To prepare for the part of Stanley Kowalski, Marlon Brando began a daily workout routine at a local gym, where he exercised with weights to build up his chest and biceps. Prior to this role, the actor was not known for his muscle-bound physique and when Truman Capote first observed Brando's transformation, he said, "It was as if a stranger's head had been attached to the brawny body, as in certain counterfeit photographs."
For the Broadway production, several Hollywood stars were considered for the role of Stanley Kowalski, including John Garfield, Burt Lancaster, Van Heflin, Edmond O'Brien, John Lund, and Gregory Peck. Marlon Brando, still a relative newcomer to the stage, was originally rejected for the role because he was considered too young and too handsome. It was only because of Brando's agent, Edie Van Cleve, that Brando got a chance to read for Tennessee Williams, who came away from the audition with the assurance that Brando was perfect for the part.
Shot on a 36-day schedule.
While working on the film, Marlon Brando shared an apartment with Jay Kantor, two other MCA representatives and Tony Curtis.
That Marlon Brando was passed over for an Academy Award in the one performance that almost singlehandedly started the Method Acting movement and is considered one of the best performances ever on film is considered one of the great travesties in the history of Hollywood.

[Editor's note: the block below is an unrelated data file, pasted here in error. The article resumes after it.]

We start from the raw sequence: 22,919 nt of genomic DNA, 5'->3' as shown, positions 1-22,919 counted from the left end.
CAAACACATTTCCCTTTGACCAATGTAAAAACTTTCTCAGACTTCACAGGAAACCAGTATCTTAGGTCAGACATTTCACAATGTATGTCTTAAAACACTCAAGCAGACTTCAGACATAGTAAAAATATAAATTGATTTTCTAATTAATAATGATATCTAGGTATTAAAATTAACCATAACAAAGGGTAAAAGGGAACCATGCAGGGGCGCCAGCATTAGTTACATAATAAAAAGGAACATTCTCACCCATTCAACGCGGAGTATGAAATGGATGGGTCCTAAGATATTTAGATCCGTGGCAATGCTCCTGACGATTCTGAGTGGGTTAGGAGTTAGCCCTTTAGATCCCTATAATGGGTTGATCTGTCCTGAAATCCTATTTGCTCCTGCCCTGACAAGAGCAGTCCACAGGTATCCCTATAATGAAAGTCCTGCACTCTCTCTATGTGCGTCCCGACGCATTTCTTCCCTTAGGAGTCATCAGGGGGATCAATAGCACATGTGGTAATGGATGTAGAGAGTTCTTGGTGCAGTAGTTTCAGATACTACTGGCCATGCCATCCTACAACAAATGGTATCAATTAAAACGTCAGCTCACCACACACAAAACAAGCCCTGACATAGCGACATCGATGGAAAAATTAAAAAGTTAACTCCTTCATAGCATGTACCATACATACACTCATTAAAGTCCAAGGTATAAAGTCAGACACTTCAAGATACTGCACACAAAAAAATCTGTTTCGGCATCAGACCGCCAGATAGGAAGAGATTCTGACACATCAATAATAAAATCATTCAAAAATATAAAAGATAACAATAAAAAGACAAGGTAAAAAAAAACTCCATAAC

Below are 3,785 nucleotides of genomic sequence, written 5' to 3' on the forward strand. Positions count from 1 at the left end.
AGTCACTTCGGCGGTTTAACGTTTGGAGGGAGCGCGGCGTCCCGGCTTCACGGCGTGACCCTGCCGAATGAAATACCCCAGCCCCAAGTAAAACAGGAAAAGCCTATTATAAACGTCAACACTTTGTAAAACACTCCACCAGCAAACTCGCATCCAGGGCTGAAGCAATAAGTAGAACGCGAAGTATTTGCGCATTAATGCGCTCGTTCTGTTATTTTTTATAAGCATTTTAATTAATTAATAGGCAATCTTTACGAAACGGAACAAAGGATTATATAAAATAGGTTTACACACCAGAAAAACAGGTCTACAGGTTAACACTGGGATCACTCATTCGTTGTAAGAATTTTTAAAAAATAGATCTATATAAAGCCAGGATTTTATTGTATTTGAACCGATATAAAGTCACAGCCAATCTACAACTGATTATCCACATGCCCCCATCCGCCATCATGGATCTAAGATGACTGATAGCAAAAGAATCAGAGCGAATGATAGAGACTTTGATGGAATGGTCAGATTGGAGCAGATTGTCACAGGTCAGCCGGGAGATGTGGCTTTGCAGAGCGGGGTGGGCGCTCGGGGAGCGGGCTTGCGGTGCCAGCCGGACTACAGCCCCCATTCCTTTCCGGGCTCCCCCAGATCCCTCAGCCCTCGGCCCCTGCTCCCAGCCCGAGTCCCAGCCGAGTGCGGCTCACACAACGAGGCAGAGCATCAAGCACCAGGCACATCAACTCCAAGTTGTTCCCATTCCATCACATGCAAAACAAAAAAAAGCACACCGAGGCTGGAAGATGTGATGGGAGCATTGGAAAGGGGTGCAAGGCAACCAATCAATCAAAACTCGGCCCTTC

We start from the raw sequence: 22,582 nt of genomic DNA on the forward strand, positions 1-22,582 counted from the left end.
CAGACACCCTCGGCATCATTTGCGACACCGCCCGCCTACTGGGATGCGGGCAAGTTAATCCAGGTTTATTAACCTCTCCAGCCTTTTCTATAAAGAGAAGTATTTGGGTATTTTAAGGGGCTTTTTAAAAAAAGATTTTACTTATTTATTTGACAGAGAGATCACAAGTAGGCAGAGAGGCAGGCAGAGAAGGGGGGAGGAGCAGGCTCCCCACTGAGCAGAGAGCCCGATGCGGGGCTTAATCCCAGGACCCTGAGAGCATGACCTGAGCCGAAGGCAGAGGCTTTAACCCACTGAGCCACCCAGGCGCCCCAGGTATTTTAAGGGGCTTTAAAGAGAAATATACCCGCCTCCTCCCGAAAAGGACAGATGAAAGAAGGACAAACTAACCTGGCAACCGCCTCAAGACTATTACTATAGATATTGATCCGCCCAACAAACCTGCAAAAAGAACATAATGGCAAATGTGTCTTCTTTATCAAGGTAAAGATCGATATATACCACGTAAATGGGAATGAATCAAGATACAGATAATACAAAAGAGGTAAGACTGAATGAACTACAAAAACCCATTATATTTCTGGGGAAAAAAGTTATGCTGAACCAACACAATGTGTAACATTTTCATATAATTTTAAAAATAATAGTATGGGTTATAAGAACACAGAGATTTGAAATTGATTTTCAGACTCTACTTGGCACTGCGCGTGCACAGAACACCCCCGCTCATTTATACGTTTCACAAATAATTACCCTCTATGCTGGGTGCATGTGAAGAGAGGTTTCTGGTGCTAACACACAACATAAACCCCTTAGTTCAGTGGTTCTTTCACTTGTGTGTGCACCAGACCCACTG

Considered to be one of fifteen films that changed American cinema.
Elia Kazan worked closely with the production designer to create the authentically sordid look. They had the walls of Stanley and Stella's home built in small sections that could be removed, so that as Blanche feels more constricted and threatened inside the Kowalski home, and the walls could literally move in and create a claustrophobic tension within the space.
The role of Blanche was first offered to Olivia de Havilland, whose wage demands proved to be too excessive.
The poetry quote, "... and if God choose, I shall love thee better after death," is from "Sonnets from the Portuguese, No. 43" by Elizabeth Barrett Browning (1850).
The film cast includes four Oscar winners: Vivien Leigh, Marlon Brando, Kim Hunter and Karl Malden.